Scale 2325Scale 2325: Pynitonic, Ian Ring Music TheoryPynitonic
Scale 2313Scale 2313: Osrian, Ian Ring Music TheoryOsrian
Scale 2345Scale 2345: Raga Chandrakauns, Ian Ring Music TheoryRaga Chandrakauns
Scale 2361Scale 2361: Docrimic, Ian Ring Music TheoryDocrimic
Scale 2393Scale 2393: Zathimic, Ian Ring Music TheoryZathimic
Scale 2457Scale 2457: Augmented, Ian Ring Music TheoryAugmented
Scale 2073Scale 2073: Moyian, Ian Ring Music TheoryMoyian
Scale 2201Scale 2201: Ionagitonic, Ian Ring Music TheoryIonagitonic
Scale 2585Scale 2585: Otlian, Ian Ring Music TheoryOtlian
Scale 2841Scale 2841: Sothimic, Ian Ring Music TheorySothimic
Scale 3353Scale 3353: Phraptimic, Ian Ring Music TheoryPhraptimic
Scale 281Scale 281: Lanic, Ian Ring Music TheoryLanic
Scale 1305Scale 1305: Dynitonic, Ian Ring Music TheoryDynitonic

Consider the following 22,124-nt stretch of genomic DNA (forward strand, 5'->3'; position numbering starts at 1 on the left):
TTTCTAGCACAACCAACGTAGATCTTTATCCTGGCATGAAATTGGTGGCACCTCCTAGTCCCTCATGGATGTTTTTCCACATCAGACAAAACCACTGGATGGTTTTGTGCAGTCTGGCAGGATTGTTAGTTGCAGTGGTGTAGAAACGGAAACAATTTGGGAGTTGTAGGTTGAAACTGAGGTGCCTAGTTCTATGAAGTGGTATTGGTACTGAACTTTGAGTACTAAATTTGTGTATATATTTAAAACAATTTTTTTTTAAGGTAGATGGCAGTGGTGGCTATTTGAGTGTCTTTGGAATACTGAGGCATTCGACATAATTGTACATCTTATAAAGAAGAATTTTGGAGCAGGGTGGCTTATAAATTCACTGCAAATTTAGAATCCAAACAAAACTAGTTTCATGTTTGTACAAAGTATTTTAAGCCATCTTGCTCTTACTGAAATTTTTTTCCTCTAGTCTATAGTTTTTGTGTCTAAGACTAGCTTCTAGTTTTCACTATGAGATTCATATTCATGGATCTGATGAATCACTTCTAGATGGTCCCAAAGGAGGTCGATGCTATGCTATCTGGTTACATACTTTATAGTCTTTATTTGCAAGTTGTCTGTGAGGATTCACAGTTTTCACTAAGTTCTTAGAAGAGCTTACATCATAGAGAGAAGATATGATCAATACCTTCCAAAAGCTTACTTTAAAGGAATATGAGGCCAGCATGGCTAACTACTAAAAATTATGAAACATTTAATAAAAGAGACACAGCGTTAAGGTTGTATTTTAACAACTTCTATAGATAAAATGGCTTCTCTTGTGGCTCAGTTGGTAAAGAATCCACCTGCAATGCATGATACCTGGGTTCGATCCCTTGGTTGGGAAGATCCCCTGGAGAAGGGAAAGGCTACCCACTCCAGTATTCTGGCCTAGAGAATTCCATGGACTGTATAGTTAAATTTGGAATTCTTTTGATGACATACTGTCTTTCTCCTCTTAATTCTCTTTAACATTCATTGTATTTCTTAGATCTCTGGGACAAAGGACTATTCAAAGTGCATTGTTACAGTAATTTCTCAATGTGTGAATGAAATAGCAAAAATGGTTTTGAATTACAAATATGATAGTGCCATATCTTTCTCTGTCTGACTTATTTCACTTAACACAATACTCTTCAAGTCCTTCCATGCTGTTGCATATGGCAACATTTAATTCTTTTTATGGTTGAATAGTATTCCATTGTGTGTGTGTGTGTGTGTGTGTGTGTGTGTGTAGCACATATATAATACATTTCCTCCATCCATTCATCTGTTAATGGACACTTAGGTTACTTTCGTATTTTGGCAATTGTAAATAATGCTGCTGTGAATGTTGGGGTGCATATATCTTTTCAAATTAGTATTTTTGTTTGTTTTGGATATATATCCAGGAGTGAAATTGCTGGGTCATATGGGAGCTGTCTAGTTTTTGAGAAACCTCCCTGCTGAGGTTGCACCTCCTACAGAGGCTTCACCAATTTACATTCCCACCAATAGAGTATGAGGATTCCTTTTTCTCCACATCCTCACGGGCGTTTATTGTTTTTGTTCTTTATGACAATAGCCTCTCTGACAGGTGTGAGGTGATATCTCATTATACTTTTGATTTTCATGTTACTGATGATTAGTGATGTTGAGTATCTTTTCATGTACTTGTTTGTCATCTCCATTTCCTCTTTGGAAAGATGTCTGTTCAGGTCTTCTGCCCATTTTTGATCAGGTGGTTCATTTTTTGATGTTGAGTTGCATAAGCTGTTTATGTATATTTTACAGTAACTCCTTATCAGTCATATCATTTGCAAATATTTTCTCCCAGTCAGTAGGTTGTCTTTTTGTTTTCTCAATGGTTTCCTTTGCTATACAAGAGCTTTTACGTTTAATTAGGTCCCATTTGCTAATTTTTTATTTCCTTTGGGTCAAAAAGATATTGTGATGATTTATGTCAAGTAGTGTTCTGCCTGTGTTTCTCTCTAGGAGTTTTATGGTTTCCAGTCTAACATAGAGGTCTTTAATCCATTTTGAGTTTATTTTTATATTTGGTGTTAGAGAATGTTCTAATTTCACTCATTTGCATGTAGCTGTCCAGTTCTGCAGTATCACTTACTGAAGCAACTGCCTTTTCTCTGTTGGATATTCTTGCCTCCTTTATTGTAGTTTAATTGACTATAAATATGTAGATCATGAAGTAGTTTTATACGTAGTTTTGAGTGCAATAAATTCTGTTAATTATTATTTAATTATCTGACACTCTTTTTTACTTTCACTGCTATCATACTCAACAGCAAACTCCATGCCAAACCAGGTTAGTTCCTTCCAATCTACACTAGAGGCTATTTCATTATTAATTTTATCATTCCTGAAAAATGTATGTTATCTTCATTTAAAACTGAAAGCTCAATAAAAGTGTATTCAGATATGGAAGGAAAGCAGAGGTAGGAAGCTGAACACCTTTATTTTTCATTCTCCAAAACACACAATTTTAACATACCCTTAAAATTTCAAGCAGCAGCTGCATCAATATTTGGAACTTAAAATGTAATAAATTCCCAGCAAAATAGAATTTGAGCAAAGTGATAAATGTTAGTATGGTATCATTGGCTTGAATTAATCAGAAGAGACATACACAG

This scale analysis was created by Ian Ring, Canadian Composer of works for Piano, and total music theory nerd. Scale notation generated by VexFlow, graph visualization by Graphviz, and MIDI playback by MIDI.js. All other diagrams and visualizations are © Ian Ring. Some scale names used on this and other pages are ©2005 William Zeitler (http://allthescales.org) used with permission.

Pitch spelling algorithm employed here is adapted from a method by Uzay Bora, Baris Tekin Tezel, and Alper Vahaplar. (An algorithm for spelling the pitches of any musical scale) Contact authors Patent owner: Dokuz Eylül University, Used with Permission. Contact TTO

Tons of background resources contributed to the production of this summary; for a list of these peruse this Bibliography. Special thanks to Richard Repp for helping with technical accuracy, and George Howlett for assistance with the Carnatic ragas.